If, by the grace of God and good counsel, you are able to eek out of a criminal suit and thereby remain on the free side of the gray bars, the possibility of a civil suit (costing tens of thousands or more--even if you WIN) ain't worth it for a redonkulous 3.5 lb. connector. Do a few finger exercises and shoot what the cops shoot (gun and ammo wise). The judge and jury are far more likely to understand.

boone10
06-29-2012, 08:35
I live in Florida, I can't even be sued in civil court for shooting someone legitimately in self defense.

Like I said, link to a case where someone has lost a self defense shooting because they had a light or site attached. No one can ever seem to produce evidence of it ever happening.

Yes, I know just because you can't produce something doesn't make it so, and I'm not trying to get into some kind of logical fallacy whirlaround with you, but at the very least, this isn't a prevalent situation.


You think that fella in Sanford will be sued in civil court?

Of course he will--the current adminstration in D.C (and the liberal media) will see to that.

jmchaney
06-29-2012, 11:05
Trick 'em out there, Punisher--it's your time and money. Defending yourself against a system that wants desperately to hang you (at least in some jurisdictions) is back-breakingly expensive. Add a few wrinkles and maybe just a "shadow of a doubt" and the lawyers, media, etc. can and will make you pay even worse.

If, by the grace of God and good counsel, you are able to eek out of a criminal suit and thereby remain on the free side of the gray bars, the possibility of a civil suit (costing tens of thousands or more--even if you WIN) ain't worth it for a redonkulous 3.5 lb. connector. Do a few finger exercises and shoot what the cops shoot (gun and ammo wise). The judge and jury are far more likely to understand.

You seem to be missing something. In a self-defense shooting, whether or not the shooter goes to trial hinges on one thing. Justification. You tell me, how does a light trigger or other modification to a weapon, preclude one from defending himself?

jmchaney
06-29-2012, 11:16
You think that fella in Sanford will be sued in civil court?

Of course he will--the current adminstration in D.C (and the liberal media) will see to that.

He has been charged with a criminal homicide. How do you equate that with justified self-defense? If he is acquitted, he probably will be sued (if he has any assets), but the administration or media will have nothing to do with it.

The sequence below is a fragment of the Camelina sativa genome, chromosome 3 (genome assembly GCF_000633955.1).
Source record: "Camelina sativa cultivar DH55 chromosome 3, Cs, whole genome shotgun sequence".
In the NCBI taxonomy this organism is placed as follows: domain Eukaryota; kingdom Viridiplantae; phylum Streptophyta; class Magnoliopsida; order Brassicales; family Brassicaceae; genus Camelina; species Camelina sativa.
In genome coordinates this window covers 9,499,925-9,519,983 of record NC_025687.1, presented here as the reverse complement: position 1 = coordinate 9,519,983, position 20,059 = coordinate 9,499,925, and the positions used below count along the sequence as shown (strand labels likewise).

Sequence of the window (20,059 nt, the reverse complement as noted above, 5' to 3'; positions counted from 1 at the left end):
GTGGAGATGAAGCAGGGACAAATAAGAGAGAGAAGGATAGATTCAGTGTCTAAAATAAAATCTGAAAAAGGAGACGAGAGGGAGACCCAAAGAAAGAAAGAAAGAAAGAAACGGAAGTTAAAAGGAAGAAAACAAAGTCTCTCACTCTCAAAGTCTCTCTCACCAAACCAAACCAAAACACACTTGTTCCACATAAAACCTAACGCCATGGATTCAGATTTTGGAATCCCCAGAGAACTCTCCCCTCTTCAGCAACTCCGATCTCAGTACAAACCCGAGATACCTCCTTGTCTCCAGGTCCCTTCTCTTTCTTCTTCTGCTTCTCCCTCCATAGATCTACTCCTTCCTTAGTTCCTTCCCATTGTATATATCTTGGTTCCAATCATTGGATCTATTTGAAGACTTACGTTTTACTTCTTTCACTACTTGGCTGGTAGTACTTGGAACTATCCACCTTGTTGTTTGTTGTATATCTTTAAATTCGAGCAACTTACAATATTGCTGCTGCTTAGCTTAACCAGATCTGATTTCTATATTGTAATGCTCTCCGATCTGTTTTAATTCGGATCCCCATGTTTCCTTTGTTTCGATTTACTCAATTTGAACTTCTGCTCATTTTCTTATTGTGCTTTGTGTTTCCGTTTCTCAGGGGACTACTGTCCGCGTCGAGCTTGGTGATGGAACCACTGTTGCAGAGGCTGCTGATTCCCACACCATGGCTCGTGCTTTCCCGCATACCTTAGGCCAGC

Glockdude1
06-29-2012, 11:45
Ayoob's bedside gun was for many years a Beretta 92 with a custom Jarvis extended and Magnaported barrel, an attached Surefire 633R weaponlight, night sights and a bigass 20 round magazine.

Quite a pimped out gun...

Edited to add: a pic of the gun (on the right). This pic was posted online by Mas himself.
http://img.photobucket.com/albums/v672/cervelop2k/dd635583.jpg

What would the repercussions of a modified Beretta be?

:headscratch:

IrishRifles
06-29-2012, 12:14
Anybody else smell that? I smell........b.s.

Either post some links, or be prepared to be viewed as a liar.

No, no... that smell is just the wind blowing your breath back in your face.

M&P15T
06-29-2012, 12:29
No, no... that smell is just the wind blowing your breath back in your face.

Oh...you're 12 years old.....got it.

So.....still nothing. No facts, no links, just B.S.

Not surprising, actually.

South Fla
06-29-2012, 13:05
More from Mas Ayoob about "hair triggers" for your reading pleasure. Post #75.

"Personal experience in the above cases, plus the vast collective and institutional experience of law enforcement in prohibiting “hair triggers” on service and off duty weapons, is what convinced me to recommend against light triggers on defense guns." (http://www.xdtalk.com/forums/general-sa-xd-xd-m-talk/50734-xd-trigger-work-ccw-8.html)

I am adding this for the sake of discussion, not argument.

Glockdude1
06-29-2012, 14:08
More from Mas Ayoob about "hair triggers" for your reading pleasure. Post #75.

"Personal experience in the above cases, plus the vast collective and institutional experience of law enforcement in prohibiting “hair triggers” on service and off duty weapons, is what convinced me to recommend against light triggers on defense guns." (http://www.xdtalk.com/forums/general-sa-xd-xd-m-talk/50734-xd-trigger-work-ccw-8.html)

I am adding this for the sake of discussion, not argument.

From Mas himself: "Actual “hair trigger AD” cases I’ve been involved with include Crown v. Gossett (cocked S&W Model 10, defendant convicted of Manslaughter in one trial and acquitted in the next);

NY v Magliato (cocked Colt Detective Special, defendant convicted of Depraved Murder, reduced to Manslaughter upon appeal, served several years hard time); and MI v. Chuck Chase (cocked S&W Model 15, defendant acquitted of Manslaughter

I see cocked Revolvers.
I see AD, Accidental Discharges.

Where are the Glocks?
Where are the 3.5 connectors?
Where are the cases where a 3.5 connector changed, a self defense shooting from good to bad, just for having one??



:headscratch:

boone10
06-29-2012, 14:49
3.5 is less than Glock recommends. Your argument is with them--not anybody quoting them. Glock doesn't need the bad press that would surely accompany a trial involving modifications that are outside of their duty and off-duty specs.

SouthpawG26
06-29-2012, 15:48
What would the repercussions of a modified Beretta be?

:headscratch:

Exactly the point i was trying to make. A lot of words get placed in Mas' mouth. He never said that you need to keep a gun stock. He sure didnt, Magnaported custom barrel and all. He has nothing against some good, effective gun mods.

He even wrote a piece a few years ago on how to DIY mod the Beretta 92.

jmchaney
06-30-2012, 06:27
I see cocked Revolvers.
I see AD, Accidental Discharges.
:headscratch:

That is true. The most important factor is though, in none of those cases was deadly force justified. Charges were brought, not because the gun fired accidentally, but because it fired period.